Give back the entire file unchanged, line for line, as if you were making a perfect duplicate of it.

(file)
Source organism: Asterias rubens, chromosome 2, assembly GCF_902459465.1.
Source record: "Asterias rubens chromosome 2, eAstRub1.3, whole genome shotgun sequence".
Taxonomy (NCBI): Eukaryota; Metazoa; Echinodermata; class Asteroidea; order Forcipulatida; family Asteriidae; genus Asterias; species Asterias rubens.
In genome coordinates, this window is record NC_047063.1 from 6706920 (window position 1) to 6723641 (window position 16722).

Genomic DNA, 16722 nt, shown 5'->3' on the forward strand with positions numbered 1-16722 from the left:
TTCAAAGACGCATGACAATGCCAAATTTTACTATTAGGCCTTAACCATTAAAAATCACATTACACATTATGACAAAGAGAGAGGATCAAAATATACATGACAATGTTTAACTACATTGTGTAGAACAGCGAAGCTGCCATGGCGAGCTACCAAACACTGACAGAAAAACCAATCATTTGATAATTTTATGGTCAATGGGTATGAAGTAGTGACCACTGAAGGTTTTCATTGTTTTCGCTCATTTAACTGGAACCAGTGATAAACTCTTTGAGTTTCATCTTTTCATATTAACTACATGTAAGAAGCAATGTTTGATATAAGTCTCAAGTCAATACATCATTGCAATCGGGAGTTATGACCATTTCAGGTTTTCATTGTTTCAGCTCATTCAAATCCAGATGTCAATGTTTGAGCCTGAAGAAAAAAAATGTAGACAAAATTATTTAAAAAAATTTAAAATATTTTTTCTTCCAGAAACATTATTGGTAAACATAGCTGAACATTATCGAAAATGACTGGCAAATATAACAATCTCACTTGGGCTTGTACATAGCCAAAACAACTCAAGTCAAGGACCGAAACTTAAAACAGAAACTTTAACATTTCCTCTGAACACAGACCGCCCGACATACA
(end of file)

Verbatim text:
Source organism: Asterias rubens, chromosome 2, assembly GCF_902459465.1.
Source record: "Asterias rubens chromosome 2, eAstRub1.3, whole genome shotgun sequence".
Taxonomy (NCBI): Eukaryota; Metazoa; Echinodermata; class Asteroidea; order Forcipulatida; family Asteriidae; genus Asterias; species Asterias rubens.
In genome coordinates, this window is record NC_047063.1 from 6706920 (window position 1) to 6723641 (window position 16722).

Genomic DNA, 16722 nt, shown 5'->3' on the forward strand with positions numbered 1-16722 from the left:
TTCAAAGACGCATGACAATGCCAAATTTTACTATTAGGCCTTAACCATTAAAAATCACATTACACATTATGACAAAGAGAGAGGATCAAAATATACATGACAATGTTTAACTACATTGTGTAGAACAGCGAAGCTGCCATGGCGAGCTACCAAACACTGACAGAAAAACCAATCATTTGATAATTTTATGGTCAATGGGTATGAAGTAGTGACCACTGAAGGTTTTCATTGTTTTCGCTCATTTAACTGGAACCAGTGATAAACTCTTTGAGTTTCATCTTTTCATATTAACTACATGTAAGAAGCAATGTTTGATATAAGTCTCAAGTCAATACATCATTGCAATCGGGAGTTATGACCATTTCAGGTTTTCATTGTTTCAGCTCATTCAAATCCAGATGTCAATGTTTGAGCCTGAAGAAAAAAAATGTAGACAAAATTATTTAAAAAAATTTAAAATATTTTTTCTTCCAGAAACATTATTGGTAAACATAGCTGAACATTATCGAAAATGACTGGCAAATATAACAATCTCACTTGGGCTTGTACATAGCCAAAACAACTCAAGTCAAGGACCGAAACTTAAAACAGAAACTTTAACATTTCCTCTGAACACAGACCGCCCGACATACA